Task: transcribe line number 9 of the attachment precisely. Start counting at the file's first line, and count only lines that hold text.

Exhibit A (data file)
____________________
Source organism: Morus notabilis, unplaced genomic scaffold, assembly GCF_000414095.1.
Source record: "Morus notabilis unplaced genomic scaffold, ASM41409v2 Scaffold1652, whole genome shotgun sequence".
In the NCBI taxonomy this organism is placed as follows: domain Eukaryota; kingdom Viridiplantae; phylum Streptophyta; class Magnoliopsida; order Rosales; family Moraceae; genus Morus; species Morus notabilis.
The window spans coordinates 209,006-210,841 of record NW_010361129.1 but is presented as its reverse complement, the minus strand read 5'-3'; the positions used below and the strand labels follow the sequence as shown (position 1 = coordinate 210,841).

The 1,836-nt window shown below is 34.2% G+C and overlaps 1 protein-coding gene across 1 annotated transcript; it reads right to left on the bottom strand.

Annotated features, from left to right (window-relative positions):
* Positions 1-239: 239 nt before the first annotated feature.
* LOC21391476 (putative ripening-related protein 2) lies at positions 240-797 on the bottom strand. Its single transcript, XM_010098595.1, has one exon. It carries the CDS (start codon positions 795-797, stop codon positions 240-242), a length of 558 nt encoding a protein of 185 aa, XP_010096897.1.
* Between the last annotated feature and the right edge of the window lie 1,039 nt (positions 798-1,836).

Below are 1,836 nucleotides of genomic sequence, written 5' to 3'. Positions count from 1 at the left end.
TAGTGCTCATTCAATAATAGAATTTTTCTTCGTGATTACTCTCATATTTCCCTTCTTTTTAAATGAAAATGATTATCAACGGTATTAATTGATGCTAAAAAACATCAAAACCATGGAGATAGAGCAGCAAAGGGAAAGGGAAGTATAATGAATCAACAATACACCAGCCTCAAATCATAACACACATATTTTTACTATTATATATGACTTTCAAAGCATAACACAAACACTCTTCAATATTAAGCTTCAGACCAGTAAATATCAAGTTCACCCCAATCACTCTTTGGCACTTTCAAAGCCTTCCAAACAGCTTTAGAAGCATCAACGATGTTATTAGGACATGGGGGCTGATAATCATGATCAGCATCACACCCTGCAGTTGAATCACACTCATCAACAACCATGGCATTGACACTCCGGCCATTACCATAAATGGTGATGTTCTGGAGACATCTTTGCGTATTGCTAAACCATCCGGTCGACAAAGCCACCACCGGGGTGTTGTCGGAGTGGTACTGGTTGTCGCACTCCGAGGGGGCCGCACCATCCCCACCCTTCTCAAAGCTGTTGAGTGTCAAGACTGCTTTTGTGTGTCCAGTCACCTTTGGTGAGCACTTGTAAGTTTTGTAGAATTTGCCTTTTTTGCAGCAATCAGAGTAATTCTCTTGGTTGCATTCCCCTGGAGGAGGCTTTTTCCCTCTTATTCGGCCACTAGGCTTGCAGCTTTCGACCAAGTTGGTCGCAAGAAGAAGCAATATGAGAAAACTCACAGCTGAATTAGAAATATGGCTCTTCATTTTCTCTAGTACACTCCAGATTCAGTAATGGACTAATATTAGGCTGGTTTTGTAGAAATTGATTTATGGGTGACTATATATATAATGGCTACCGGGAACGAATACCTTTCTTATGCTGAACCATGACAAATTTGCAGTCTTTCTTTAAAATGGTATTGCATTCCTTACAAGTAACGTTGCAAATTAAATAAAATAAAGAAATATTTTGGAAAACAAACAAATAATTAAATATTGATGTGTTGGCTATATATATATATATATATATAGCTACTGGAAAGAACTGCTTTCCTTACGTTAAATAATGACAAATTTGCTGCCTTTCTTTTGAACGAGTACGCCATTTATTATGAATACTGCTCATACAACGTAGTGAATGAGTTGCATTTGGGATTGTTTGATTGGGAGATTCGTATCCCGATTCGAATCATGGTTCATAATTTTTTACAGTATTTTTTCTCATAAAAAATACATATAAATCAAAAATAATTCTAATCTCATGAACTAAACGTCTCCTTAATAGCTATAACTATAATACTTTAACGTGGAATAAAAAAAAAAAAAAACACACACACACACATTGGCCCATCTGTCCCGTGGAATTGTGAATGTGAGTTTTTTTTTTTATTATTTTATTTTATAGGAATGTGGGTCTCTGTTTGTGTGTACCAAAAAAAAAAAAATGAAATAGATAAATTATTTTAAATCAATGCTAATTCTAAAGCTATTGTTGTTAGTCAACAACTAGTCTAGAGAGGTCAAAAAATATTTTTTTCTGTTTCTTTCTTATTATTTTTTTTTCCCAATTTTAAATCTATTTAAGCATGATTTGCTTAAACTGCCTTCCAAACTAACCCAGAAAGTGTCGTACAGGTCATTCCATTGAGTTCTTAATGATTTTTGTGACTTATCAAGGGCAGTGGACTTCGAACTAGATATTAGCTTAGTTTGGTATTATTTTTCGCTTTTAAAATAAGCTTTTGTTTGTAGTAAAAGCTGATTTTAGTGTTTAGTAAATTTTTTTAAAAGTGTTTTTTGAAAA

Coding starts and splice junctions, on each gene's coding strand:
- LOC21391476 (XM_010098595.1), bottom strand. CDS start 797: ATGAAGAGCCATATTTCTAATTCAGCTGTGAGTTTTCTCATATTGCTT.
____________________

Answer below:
* Between the last annotated feature and the right edge of the window lie 1,039 nt (positions 798-1,836).